First, let me recognize the many teachers and staff that have been working very hard since schools closed March 13. I also applaud the school department and city taxpayers for making sure employees of the department are paid. I am disappointed Gov. Charlie Baker did not require each school system to submit a plan or, if state law would not allow that, urge each system to create a plan three weeks ago. I wished that teachers unions, which I support, did more to recognize that the rules have all changed.

That said, Cambridge should never wait on the state or anyone else to make our kids a priority. This week, Superintendent Kenneth Salim unveiled a learning-at-a-distance plan, without addressing the likelihood of school not returning or containing any minimal benchmarks that must be achieved. Starting April 20 ,the schools will go on “vacation.” Why this is still occurring is a real question; some school systems will work through April vacation, for obvious reasons. When schools were closed, teachers were not required or asked to come, in person or remotely, and create an at-home learning plan. Staff was disconnected, and teachers used what online tools were available. The school system did not ask for help or acknowledge how defining this moment is for students; instead of deciding to get ahead, we have waited for the next update about closings from the governor.

Before the Covid-19 coronavirus pandemic, the system began to address the race and class divide in our schools. Manifested by the achievement gap, we all know well that minority and low-income children are underserved in comparison with other urban systems with far less resources – something called out by The Boston Globe in detail. For some reason, residents do not engage on school issues. Maybe they are afraid of divisive school politics or just not comfortable, or just don’t feel inclined.

The superintendent’s letter on this topic says “nothing can replace the in-person school experience.” I would rather say: “This opportunity to reach parents and children at once while at home is a once-in-a-lifetime opportunity to make learning personal.” As a coach and mentor for years, and a former not-so-interested student with a single parent, I see this as all opportunity. My mom and my sisters at home together, with a teacher talking to all of us, would be a game changer.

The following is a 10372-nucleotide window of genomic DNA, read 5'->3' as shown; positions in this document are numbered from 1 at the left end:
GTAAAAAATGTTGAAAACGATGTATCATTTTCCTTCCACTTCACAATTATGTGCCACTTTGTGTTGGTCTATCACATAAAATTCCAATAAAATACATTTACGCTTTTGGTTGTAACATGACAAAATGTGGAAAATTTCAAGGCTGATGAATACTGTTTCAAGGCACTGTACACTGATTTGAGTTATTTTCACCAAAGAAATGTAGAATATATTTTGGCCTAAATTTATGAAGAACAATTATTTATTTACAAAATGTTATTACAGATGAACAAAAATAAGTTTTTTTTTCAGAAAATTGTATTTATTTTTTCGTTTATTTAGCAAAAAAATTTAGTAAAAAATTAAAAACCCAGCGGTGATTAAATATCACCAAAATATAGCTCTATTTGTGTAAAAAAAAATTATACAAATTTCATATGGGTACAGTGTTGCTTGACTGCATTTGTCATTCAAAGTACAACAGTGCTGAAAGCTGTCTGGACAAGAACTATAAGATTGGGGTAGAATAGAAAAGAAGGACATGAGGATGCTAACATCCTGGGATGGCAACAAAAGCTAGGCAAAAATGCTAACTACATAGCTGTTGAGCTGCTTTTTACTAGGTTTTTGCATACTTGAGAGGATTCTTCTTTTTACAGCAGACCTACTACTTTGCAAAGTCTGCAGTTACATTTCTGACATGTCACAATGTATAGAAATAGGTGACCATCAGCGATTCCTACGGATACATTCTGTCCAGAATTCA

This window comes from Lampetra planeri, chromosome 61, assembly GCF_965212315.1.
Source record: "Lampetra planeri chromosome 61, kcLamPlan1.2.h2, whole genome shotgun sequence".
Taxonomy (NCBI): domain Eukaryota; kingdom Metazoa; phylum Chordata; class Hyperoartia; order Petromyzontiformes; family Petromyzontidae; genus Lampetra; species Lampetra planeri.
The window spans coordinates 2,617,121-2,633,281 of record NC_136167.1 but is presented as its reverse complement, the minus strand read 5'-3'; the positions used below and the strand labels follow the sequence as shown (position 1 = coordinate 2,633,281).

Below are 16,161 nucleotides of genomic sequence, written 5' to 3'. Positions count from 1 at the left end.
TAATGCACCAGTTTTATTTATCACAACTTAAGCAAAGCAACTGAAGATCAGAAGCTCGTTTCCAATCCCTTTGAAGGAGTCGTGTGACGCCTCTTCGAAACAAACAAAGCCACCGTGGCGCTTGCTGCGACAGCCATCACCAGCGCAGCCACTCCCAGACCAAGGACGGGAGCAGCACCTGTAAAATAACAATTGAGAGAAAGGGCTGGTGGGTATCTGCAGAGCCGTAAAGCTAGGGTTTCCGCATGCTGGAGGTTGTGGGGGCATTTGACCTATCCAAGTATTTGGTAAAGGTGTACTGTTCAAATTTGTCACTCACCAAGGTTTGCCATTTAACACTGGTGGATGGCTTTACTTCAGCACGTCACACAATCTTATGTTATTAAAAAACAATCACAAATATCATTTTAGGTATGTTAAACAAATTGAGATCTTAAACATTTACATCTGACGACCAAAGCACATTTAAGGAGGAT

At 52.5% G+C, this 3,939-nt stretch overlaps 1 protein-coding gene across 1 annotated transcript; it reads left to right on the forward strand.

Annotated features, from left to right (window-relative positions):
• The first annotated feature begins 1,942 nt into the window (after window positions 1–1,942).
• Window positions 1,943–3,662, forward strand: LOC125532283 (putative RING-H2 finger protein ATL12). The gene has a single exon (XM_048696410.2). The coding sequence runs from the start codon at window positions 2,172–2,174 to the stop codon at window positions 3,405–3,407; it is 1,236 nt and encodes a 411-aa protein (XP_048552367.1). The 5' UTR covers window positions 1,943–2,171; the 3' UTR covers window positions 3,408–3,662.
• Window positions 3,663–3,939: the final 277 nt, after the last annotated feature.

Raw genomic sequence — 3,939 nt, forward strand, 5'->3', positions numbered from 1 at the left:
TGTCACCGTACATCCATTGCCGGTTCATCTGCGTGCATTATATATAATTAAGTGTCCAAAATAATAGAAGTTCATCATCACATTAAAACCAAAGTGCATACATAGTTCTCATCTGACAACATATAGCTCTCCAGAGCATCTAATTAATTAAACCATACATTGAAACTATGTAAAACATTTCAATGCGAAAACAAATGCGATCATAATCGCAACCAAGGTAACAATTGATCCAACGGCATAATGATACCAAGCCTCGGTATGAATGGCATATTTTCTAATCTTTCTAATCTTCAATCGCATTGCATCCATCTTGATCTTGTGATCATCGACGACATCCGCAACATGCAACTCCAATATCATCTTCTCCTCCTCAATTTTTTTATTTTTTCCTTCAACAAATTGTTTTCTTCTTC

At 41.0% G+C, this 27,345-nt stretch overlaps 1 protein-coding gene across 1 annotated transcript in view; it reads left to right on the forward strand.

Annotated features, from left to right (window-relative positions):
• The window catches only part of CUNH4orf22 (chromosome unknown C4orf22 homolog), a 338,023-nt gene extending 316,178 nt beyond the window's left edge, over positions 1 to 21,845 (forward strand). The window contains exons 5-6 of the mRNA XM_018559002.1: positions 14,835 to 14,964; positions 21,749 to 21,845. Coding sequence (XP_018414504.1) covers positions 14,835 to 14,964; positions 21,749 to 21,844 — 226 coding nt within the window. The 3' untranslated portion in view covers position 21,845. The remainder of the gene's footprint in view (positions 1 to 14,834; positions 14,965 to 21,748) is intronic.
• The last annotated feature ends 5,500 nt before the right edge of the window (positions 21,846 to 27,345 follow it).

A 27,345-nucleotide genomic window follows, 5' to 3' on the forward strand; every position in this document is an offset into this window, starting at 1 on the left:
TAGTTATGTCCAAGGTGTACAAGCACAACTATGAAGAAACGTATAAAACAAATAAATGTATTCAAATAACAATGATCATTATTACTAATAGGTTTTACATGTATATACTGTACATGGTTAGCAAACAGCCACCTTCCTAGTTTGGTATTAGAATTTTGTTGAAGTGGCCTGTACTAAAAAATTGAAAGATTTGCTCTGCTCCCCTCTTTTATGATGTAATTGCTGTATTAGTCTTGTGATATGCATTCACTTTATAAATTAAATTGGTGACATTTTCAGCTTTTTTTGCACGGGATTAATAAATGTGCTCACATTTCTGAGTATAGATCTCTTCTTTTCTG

The superintendent’s outline misses the target on personal outreach – specifically, on individual parent-student remote meetings. This is new and not typically available within school hours, but now it can work. The outline acknowledges the school day will be shorter and should indicate the ability to be far more flexible with time. Teachers who have their own kids can teach less, but schedule students and parent calls whenever.

Trust is necessary as long as goals and standards are set. If we accept that we may cover fewer chapters but can reach more children and families on a far more personal level, this could lead to new strategies to close the achievement gap. If we keep the same defenses up and think under the same limitations, we are sunk. I applaud teachers doing amazing, out-of-the-box work, including serving food, explaining technology and delivering Wi-Fi hotspots. The superintendent is right: This is unprecedented. It’s an unprecedented opportunity, and we have unlimited resources. The MCAS debate is far less important to me that our own system setting high and clear standards for this period.

It is unlikely our kids are returning to campus, and a large portion of students without structure or focused learning for four months will be devastating. Let’s acknowledge our reality and ask for help. Let’s engage teachers and families – our most valuable resources – and embrace this before it’s too late. As a community, we can achieve anything and turn a challenge into an opportunity to build personal relationships and understanding that will last far beyond Covid-19.


Anthony Galluccio is a Cambridge resident and former mayor, chair of the School Committee and state senator.